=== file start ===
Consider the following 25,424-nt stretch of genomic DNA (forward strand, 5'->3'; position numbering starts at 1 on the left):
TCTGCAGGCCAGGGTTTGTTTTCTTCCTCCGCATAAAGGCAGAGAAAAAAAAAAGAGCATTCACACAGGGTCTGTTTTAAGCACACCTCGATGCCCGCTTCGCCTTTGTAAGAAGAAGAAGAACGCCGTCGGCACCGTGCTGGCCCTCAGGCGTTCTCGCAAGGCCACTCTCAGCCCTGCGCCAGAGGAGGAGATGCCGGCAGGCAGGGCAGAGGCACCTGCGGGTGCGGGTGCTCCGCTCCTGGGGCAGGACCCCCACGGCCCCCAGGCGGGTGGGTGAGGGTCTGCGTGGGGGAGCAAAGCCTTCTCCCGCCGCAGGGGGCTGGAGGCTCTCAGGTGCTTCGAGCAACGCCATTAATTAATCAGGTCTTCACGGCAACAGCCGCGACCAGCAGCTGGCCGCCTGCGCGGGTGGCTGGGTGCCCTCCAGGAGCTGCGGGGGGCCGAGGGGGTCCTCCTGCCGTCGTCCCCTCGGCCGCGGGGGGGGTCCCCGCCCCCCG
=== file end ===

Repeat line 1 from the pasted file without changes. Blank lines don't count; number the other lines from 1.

Consider the following 25,424-nt stretch of genomic DNA (forward strand, 5'->3'; position numbering starts at 1 on the left):